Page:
Delhi Court grants bail to bookie Sanjeev Chawla in 2000 match-fixing case

Delhi Court grants bail to bookie Sanjeev Chawla in 2000 match-fixing case

The Delhi court has asked Chawla to provide his handwriting and voice sample to the police.

Sanjeev Chawla
Sanjeev Chawla. (Photo Source: Twitter)

The 2000 match-fixing scandal had rocked the entire cricket scene in the country. It was an incident which even had a global impact. However, 20 years since the shocking case, some of the offenders have not yet suffered their entire punishment.

Sanjeev Chawla, the key accused in the Hansie Cronje match-fixing scandal, was granted bail by Delhi court on Saturday. A media report stated that Chawla has been granted bail by a special judge. A settlement of INR 2 Lakhs was done on the personal bond ground. He was charged to be the key conspirator behind Cronje fixing the matches during South Africa tour of India in 2000.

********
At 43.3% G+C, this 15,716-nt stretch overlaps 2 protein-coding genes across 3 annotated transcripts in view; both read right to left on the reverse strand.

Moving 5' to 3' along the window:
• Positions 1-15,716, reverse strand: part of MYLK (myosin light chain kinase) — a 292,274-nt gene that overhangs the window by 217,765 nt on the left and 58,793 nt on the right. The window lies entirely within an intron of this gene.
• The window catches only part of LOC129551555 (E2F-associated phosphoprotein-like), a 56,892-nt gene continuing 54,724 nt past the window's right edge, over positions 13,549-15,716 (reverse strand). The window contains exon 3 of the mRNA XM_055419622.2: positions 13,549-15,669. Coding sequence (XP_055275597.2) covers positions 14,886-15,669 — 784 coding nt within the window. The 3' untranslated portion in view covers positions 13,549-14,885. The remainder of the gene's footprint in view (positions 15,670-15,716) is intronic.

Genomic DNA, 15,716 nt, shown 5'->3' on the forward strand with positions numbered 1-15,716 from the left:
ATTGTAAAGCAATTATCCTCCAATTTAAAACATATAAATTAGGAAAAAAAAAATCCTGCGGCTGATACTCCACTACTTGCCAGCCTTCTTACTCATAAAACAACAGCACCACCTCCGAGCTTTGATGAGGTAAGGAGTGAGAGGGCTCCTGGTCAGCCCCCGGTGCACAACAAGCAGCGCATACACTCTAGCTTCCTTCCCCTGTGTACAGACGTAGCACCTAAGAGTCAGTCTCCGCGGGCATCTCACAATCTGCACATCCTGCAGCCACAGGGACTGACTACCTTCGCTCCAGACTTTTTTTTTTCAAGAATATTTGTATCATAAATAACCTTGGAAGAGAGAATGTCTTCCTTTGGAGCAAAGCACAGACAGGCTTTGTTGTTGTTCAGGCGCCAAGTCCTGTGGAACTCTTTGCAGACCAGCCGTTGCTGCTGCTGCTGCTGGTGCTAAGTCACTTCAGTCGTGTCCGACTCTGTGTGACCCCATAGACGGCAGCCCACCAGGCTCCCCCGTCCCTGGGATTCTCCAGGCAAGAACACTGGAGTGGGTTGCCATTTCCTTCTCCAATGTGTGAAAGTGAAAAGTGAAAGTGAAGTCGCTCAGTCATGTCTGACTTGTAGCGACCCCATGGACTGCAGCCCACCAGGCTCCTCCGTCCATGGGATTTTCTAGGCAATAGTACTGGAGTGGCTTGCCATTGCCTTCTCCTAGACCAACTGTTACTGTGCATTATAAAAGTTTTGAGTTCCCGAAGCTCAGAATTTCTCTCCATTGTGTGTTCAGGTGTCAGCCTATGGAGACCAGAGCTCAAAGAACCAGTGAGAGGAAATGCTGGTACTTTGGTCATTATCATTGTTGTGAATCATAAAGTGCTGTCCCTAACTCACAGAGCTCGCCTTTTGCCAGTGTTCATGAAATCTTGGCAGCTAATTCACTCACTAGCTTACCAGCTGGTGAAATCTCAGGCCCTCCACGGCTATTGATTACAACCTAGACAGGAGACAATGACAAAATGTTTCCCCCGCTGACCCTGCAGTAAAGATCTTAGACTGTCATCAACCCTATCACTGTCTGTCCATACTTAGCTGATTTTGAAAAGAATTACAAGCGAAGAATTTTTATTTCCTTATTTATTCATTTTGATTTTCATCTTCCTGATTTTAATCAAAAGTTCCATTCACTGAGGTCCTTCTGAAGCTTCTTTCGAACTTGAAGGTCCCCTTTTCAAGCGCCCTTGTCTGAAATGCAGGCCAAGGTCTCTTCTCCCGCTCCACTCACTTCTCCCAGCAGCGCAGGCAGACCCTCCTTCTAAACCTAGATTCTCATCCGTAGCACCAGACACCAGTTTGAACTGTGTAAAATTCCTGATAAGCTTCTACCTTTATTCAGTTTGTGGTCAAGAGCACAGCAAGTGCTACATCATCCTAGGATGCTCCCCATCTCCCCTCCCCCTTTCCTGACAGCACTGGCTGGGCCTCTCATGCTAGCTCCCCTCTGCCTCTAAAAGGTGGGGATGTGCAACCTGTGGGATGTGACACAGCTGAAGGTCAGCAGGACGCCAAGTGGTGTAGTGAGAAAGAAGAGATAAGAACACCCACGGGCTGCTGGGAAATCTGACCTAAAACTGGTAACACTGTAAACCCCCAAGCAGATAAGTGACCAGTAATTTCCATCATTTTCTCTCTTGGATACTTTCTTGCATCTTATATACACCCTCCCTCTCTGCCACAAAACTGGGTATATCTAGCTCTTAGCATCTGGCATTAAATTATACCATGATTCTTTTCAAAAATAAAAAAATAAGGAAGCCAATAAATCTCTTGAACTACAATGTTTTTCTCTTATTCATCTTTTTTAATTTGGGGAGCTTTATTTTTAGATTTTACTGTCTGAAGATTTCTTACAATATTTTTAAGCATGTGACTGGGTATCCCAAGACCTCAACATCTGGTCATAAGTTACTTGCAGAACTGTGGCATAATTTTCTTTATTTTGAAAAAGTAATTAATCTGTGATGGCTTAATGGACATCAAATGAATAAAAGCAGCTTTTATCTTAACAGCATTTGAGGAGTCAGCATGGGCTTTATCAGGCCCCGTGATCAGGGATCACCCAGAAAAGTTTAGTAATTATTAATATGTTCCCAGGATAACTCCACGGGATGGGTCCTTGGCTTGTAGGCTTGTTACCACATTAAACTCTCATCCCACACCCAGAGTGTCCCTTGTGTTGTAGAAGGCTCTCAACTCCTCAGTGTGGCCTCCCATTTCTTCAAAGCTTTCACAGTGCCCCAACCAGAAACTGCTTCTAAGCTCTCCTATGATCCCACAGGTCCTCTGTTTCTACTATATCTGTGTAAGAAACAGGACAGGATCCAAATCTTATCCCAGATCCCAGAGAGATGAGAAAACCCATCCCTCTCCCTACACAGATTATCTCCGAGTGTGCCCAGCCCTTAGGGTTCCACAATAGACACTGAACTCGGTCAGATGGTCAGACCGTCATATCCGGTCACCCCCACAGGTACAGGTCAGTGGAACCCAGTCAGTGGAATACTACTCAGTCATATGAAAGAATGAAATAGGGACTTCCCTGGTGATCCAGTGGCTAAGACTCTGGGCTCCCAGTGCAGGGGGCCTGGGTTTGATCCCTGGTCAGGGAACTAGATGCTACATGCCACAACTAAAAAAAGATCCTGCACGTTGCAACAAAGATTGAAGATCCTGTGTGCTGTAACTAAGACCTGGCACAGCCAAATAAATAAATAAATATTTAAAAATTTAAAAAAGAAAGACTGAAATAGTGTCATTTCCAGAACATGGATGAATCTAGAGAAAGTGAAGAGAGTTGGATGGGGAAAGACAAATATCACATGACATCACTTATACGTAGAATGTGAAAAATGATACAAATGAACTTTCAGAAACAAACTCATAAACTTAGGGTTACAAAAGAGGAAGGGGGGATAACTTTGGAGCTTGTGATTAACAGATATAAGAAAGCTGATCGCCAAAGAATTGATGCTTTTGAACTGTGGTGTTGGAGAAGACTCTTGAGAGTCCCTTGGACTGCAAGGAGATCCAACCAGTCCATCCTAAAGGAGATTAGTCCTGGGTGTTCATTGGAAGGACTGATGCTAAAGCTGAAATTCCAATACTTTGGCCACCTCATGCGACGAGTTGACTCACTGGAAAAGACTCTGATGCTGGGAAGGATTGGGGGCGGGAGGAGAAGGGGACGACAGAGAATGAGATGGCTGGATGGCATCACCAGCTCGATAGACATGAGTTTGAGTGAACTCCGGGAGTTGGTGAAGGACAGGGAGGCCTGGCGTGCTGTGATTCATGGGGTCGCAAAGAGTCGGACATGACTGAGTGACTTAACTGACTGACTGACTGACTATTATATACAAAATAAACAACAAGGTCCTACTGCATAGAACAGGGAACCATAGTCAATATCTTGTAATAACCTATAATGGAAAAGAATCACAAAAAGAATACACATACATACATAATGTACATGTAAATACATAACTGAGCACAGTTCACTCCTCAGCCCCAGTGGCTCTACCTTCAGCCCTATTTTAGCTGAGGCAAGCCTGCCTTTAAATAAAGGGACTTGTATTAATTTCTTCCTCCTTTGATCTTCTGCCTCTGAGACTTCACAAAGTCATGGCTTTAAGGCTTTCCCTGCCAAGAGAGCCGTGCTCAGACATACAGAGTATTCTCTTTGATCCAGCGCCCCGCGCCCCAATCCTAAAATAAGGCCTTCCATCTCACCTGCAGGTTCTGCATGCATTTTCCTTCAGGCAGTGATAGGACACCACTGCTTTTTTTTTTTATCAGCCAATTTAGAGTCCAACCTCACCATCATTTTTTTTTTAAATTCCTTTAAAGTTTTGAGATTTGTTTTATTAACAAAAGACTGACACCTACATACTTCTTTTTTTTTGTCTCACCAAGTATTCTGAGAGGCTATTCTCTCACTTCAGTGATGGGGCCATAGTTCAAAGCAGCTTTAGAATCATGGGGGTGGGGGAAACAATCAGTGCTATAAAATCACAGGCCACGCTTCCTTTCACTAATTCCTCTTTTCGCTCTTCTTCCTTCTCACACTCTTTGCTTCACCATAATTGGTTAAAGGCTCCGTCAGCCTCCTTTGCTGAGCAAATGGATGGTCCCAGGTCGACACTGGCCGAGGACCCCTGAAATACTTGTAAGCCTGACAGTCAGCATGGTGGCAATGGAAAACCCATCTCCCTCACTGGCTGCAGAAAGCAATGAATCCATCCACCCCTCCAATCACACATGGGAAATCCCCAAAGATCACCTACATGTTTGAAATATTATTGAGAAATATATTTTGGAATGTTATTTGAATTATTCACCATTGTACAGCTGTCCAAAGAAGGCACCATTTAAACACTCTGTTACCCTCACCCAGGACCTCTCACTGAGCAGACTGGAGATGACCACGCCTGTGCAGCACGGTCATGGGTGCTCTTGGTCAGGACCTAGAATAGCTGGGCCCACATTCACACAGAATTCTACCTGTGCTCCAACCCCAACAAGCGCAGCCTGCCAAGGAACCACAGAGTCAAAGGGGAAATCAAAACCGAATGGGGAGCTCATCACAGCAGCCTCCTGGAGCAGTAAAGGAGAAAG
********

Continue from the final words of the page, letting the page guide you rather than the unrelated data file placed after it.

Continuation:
The Delhi court has asked Chawla to provide his handwriting and voice sample to the police according to News18. These will be used as a piece of evidence to conduct further tests and verify his involvement in the case. Sanjeev Chawla was granted bail after staying 76 days in the probe.

Chawla had fled to the UK in 2000

After the accusation against Chawla surfaced back in 2000, the man decided to flee to the United Kingdom. His Indian passport was suspended. However, he managed to get his hands on a British passport in 2005. It was finally in 2016 when he was extradited to India from London.

Back in 2000, Delhi Police had traced a call between Hansie Cronje and Chawla. The police discovered through the call that the then South African skipper had accepted money and made deals with the bookies. Cronje was a widely respected captain and a good player in the cricketing circles. Hence, the news had come to everyone like a shock. Cronje initially denied any involvement but later he confessed of being involved in match-fixing.

His teammate, Herschelle Gibbs also came out and said that his captain had offered him $15,000 to underperform in one of the matches during the team’s tour to India. Cronje was eventually handed over a lifetime ban from cricket. Gibbs received a ban for six months.

The case kept going on further as Cronje said that ex-Indian skipper Mohammad Azharuddin had introduced him to some bookies. He eventually died in 2002 in a plane crash. However, his image was forever tarnished in cricket circles.